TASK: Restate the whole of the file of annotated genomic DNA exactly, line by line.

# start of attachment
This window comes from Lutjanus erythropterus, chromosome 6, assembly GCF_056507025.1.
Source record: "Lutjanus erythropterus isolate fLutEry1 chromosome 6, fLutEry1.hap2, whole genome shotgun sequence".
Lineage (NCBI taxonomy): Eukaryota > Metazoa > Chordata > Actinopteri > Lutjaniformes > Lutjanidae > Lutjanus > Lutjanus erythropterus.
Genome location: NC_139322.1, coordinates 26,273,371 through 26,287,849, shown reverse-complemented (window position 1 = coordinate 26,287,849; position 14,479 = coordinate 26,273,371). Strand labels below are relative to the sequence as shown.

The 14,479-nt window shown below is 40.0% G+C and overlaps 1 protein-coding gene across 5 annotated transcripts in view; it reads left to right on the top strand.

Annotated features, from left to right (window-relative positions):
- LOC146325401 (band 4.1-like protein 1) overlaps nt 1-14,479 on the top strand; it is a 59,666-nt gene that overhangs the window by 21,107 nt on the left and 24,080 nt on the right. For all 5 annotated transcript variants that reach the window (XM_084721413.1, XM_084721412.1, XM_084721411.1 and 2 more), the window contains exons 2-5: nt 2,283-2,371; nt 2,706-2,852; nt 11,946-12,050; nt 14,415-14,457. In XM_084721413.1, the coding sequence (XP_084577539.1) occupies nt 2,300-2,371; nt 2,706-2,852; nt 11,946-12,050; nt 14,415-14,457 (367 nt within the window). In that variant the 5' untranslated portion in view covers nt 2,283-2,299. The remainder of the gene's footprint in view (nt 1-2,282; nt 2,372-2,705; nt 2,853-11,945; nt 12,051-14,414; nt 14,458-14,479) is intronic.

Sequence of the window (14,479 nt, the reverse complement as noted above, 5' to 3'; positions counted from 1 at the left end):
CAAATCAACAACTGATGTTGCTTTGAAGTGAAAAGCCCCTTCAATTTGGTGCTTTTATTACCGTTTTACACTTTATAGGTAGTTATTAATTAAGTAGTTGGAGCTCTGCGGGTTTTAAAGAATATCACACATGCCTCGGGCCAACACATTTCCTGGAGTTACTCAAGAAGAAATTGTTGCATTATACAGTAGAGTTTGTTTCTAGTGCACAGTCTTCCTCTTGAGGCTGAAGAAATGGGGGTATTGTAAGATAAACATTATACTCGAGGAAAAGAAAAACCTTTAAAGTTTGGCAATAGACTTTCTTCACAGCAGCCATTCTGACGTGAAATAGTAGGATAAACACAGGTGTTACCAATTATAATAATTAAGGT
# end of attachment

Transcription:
This window comes from Lutjanus erythropterus, chromosome 6, assembly GCF_056507025.1.
Source record: "Lutjanus erythropterus isolate fLutEry1 chromosome 6, fLutEry1.hap2, whole genome shotgun sequence".
Lineage (NCBI taxonomy): Eukaryota > Metazoa > Chordata > Actinopteri > Lutjaniformes > Lutjanidae > Lutjanus > Lutjanus erythropterus.
Genome location: NC_139322.1, coordinates 26,273,371 through 26,287,849, shown reverse-complemented (window position 1 = coordinate 26,287,849; position 14,479 = coordinate 26,273,371). Strand labels below are relative to the sequence as shown.

The 14,479-nt window shown below is 40.0% G+C and overlaps 1 protein-coding gene across 5 annotated transcripts in view; it reads left to right on the top strand.

Annotated features, from left to right (window-relative positions):
- LOC146325401 (band 4.1-like protein 1) overlaps nt 1-14,479 on the top strand; it is a 59,666-nt gene that overhangs the window by 21,107 nt on the left and 24,080 nt on the right. For all 5 annotated transcript variants that reach the window (XM_084721413.1, XM_084721412.1, XM_084721411.1 and 2 more), the window contains exons 2-5: nt 2,283-2,371; nt 2,706-2,852; nt 11,946-12,050; nt 14,415-14,457. In XM_084721413.1, the coding sequence (XP_084577539.1) occupies nt 2,300-2,371; nt 2,706-2,852; nt 11,946-12,050; nt 14,415-14,457 (367 nt within the window). In that variant the 5' untranslated portion in view covers nt 2,283-2,299. The remainder of the gene's footprint in view (nt 1-2,282; nt 2,372-2,705; nt 2,853-11,945; nt 12,051-14,414; nt 14,458-14,479) is intronic.

Sequence of the window (14,479 nt, the reverse complement as noted above, 5' to 3'; positions counted from 1 at the left end):
CAAATCAACAACTGATGTTGCTTTGAAGTGAAAAGCCCCTTCAATTTGGTGCTTTTATTACCGTTTTACACTTTATAGGTAGTTATTAATTAAGTAGTTGGAGCTCTGCGGGTTTTAAAGAATATCACACATGCCTCGGGCCAACACATTTCCTGGAGTTACTCAAGAAGAAATTGTTGCATTATACAGTAGAGTTTGTTTCTAGTGCACAGTCTTCCTCTTGAGGCTGAAGAAATGGGGGTATTGTAAGATAAACATTATACTCGAGGAAAAGAAAAACCTTTAAAGTTTGGCAATAGACTTTCTTCACAGCAGCCATTCTGACGTGAAATAGTAGGATAAACACAGGTGTTACCAATTATAATAATTAAGGT